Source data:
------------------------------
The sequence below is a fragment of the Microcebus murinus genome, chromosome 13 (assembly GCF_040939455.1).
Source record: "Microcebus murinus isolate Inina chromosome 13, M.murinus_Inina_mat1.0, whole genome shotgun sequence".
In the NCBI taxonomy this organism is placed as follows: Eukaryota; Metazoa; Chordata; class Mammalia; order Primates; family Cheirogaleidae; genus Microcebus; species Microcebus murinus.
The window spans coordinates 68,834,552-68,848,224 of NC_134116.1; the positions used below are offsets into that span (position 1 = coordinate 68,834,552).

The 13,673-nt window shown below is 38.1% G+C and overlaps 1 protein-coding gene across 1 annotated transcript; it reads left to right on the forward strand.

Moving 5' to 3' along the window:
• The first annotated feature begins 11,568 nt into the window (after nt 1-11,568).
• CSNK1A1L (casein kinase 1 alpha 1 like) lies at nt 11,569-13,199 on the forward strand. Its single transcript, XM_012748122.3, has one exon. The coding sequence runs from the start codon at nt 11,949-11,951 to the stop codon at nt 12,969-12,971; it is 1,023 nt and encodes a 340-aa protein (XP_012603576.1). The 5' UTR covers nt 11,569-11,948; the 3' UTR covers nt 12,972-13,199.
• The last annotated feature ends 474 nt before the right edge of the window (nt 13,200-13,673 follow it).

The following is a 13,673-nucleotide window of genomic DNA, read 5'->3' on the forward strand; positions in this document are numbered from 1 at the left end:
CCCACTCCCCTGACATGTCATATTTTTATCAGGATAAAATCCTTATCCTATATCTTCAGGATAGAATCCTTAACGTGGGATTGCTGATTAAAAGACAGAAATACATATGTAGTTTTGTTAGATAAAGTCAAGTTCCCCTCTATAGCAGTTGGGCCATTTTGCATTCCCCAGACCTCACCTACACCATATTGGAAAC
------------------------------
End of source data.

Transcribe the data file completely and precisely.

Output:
The sequence below is a fragment of the Microcebus murinus genome, chromosome 13 (assembly GCF_040939455.1).
Source record: "Microcebus murinus isolate Inina chromosome 13, M.murinus_Inina_mat1.0, whole genome shotgun sequence".
In the NCBI taxonomy this organism is placed as follows: Eukaryota; Metazoa; Chordata; class Mammalia; order Primates; family Cheirogaleidae; genus Microcebus; species Microcebus murinus.
The window spans coordinates 68,834,552-68,848,224 of NC_134116.1; the positions used below are offsets into that span (position 1 = coordinate 68,834,552).

The 13,673-nt window shown below is 38.1% G+C and overlaps 1 protein-coding gene across 1 annotated transcript; it reads left to right on the forward strand.

Moving 5' to 3' along the window:
• The first annotated feature begins 11,568 nt into the window (after nt 1-11,568).
• CSNK1A1L (casein kinase 1 alpha 1 like) lies at nt 11,569-13,199 on the forward strand. Its single transcript, XM_012748122.3, has one exon. The coding sequence runs from the start codon at nt 11,949-11,951 to the stop codon at nt 12,969-12,971; it is 1,023 nt and encodes a 340-aa protein (XP_012603576.1). The 5' UTR covers nt 11,569-11,948; the 3' UTR covers nt 12,972-13,199.
• The last annotated feature ends 474 nt before the right edge of the window (nt 13,200-13,673 follow it).

The following is a 13,673-nucleotide window of genomic DNA, read 5'->3' on the forward strand; positions in this document are numbered from 1 at the left end:
CCCACTCCCCTGACATGTCATATTTTTATCAGGATAAAATCCTTATCCTATATCTTCAGGATAGAATCCTTAACGTGGGATTGCTGATTAAAAGACAGAAATACATATGTAGTTTTGTTAGATAAAGTCAAGTTCCCCTCTATAGCAGTTGGGCCATTTTGCATTCCCCAGACCTCACCTACACCATATTGGAAAC